“Here at Koroba LEP Centre, we see women, men, boys and girls, displaced by tribal violence,” shares Alice Bibe, coordinator of the Koroba LEP Centre in Hela Province. And they bring their troubles and concerns with them.”
The psychological impact of prolonged exposure to violence and insecurity, and of abuse and neglect, is all too apparent for community leaders and responders to violence in Hela Province.
The provision of quality mental health services is a growing concern for service providers, who see addressing mental health as key to breaking cycles of violence in the province.
“During, and following conflict, people are living with a lot of trauma,” said Mapera Angu, Project Coordinator for the Melanesian Institute.
“We have been bringing some great training in the area of peacebuilding but still the perpetrators and survivors go back, and that trauma builds. So, the peacebuilding training alone cannot solve these issues.”
To address the need for quality mental health services, UNFPA and UN Women are partnering with local organisations to deliver a Mental Health and Psychosocial Services project in the Highlands Region.
Alice and Mapera were part of an initial stakeholder workshop with partners from Hela on August 2-3 to better understand the existing mental health needs and services.
Merilyn Tabagua from Rural Women’s Development Foundation said that in her work with the Family Support Centre (FSC) “when there is a woman who has been abused, they have a lot of trauma, and we send them back home. Sometimes, they end up killing themselves.”
“My catchment area is the urban area in Tari but we have the Hela Council for Women reaching out in other areas. The community needs to be trained so we can impart knowledge about mental health. This is really important and this is something we need for Hela.”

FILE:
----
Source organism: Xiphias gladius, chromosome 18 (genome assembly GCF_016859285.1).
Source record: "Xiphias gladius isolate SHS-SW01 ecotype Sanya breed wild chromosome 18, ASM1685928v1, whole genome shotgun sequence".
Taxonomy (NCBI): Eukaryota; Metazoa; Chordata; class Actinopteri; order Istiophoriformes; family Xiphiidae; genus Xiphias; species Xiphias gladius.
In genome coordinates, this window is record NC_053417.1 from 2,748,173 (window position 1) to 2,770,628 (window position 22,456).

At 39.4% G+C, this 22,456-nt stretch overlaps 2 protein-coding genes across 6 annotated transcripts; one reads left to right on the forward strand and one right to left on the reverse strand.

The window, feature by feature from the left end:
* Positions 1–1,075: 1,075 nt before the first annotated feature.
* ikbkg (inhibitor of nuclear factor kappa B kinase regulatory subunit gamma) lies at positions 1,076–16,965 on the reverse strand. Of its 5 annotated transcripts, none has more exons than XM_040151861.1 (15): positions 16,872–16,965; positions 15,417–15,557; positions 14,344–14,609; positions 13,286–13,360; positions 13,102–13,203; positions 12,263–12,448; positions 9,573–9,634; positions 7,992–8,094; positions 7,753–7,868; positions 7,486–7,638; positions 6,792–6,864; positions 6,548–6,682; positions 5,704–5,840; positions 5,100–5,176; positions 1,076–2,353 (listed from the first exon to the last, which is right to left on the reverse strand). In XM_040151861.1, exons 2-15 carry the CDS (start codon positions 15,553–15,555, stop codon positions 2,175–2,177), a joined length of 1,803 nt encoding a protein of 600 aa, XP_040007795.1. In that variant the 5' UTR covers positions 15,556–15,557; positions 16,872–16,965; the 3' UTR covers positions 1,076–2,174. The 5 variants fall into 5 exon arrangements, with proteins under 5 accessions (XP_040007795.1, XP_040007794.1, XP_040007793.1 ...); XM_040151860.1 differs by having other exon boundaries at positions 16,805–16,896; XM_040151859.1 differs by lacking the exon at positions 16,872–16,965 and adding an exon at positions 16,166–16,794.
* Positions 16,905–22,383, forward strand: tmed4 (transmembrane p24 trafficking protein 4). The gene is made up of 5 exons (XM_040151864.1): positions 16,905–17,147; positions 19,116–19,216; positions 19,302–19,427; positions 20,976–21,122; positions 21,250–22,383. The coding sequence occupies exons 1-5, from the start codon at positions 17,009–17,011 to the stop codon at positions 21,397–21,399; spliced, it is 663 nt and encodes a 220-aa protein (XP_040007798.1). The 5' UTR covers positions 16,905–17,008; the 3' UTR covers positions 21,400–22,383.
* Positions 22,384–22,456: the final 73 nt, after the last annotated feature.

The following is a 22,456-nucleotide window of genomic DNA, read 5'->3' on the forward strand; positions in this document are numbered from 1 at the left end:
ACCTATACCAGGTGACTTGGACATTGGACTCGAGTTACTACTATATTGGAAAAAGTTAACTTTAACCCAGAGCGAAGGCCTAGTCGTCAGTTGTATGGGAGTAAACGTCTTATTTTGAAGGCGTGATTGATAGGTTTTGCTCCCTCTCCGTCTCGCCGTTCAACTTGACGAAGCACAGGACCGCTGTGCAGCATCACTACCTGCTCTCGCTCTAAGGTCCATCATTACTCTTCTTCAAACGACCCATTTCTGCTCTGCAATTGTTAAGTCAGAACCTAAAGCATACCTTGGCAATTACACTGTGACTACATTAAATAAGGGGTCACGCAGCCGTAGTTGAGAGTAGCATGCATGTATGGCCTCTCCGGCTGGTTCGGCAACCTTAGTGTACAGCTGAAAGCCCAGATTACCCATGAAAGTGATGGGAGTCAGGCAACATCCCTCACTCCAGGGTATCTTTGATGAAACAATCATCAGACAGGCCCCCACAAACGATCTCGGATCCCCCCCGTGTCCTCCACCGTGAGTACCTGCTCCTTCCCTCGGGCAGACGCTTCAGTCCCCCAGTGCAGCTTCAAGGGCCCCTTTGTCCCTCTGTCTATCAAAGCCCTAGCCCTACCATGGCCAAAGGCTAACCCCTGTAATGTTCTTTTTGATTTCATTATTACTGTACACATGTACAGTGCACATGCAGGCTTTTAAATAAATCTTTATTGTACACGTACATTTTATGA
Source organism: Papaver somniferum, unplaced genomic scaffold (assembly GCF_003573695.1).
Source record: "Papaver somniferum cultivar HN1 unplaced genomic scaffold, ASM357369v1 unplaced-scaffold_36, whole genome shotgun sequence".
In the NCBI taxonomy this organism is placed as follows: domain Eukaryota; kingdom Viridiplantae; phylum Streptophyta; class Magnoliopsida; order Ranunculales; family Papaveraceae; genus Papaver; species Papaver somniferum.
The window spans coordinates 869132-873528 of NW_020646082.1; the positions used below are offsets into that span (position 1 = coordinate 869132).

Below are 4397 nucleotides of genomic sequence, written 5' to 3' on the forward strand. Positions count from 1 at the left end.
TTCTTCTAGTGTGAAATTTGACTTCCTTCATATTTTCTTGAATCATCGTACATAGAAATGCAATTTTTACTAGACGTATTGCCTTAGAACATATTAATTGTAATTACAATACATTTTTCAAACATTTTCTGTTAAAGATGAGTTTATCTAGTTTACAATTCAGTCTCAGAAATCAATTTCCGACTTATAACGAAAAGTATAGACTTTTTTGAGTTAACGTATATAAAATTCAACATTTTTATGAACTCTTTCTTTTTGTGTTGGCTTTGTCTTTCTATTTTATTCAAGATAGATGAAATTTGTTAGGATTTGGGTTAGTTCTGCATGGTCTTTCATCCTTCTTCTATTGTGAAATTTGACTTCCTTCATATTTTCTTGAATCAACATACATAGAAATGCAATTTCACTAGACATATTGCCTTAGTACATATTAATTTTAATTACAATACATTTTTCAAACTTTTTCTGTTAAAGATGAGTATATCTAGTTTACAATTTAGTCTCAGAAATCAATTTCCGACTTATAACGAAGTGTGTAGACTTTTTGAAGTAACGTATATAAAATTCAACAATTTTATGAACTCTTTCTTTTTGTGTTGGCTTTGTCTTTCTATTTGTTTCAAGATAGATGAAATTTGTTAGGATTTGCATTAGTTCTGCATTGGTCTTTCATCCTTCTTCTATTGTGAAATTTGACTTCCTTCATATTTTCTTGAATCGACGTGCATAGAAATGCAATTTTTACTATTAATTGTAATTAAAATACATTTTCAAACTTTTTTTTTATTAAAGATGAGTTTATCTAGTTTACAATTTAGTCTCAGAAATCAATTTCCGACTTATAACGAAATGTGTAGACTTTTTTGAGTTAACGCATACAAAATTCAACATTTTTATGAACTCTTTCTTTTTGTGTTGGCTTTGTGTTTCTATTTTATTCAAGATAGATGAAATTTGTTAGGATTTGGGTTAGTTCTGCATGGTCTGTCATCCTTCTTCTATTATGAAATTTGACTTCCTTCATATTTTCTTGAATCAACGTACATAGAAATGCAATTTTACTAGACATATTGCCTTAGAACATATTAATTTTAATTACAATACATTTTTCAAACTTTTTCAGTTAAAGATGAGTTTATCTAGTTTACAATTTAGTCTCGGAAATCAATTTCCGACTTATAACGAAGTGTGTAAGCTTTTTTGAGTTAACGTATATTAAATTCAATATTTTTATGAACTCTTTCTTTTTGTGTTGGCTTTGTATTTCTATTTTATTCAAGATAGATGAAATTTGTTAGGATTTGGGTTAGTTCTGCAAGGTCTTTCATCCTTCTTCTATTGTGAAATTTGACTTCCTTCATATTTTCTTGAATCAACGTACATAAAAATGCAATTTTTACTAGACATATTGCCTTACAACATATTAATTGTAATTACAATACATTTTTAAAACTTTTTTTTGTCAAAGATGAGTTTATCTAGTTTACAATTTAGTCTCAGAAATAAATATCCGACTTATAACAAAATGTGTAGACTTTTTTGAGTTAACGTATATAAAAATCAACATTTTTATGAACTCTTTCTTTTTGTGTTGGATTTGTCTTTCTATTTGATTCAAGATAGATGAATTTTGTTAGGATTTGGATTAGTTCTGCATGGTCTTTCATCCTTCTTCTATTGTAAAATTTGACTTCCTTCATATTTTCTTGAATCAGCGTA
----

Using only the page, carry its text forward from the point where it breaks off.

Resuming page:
The MHPSS project being implemented by UNFPA and UN Women is starting small in Hela Province.
This introductory workshop permitted stakeholders to share what they want to see from a MHPSS program and established how UNFPA and UN Women would work with local networks to achieve the best impact from this pilot project.
“This workshop will help us to utilise the training that is to come,” said Alice.
“We have anetwork of women and youth in our electorate. We can train women leaders and youth leaders who can then go back and train the women and youth in their community.”
In consultation with the representatives from Hela, it was clear that interventions should work within existing referral pathways in order to be successful.
However, stakeholders also emphasised that counselling needs to be understood as a professional skill set and that those offering counselling services need to be trained and qualified.
The two-day workshop included a presentation from UNDP on the Highlands Joint Programme, a partnership between UNDP, UN Women, UNFPA and IOM to support humanitarian response and peacebuilding in the region.
“I really appreciate UNFPA and UN Women for starting the MHPSS program in Hela,” said Mapera. “This is a good start. Together we will bring peace to Hela.”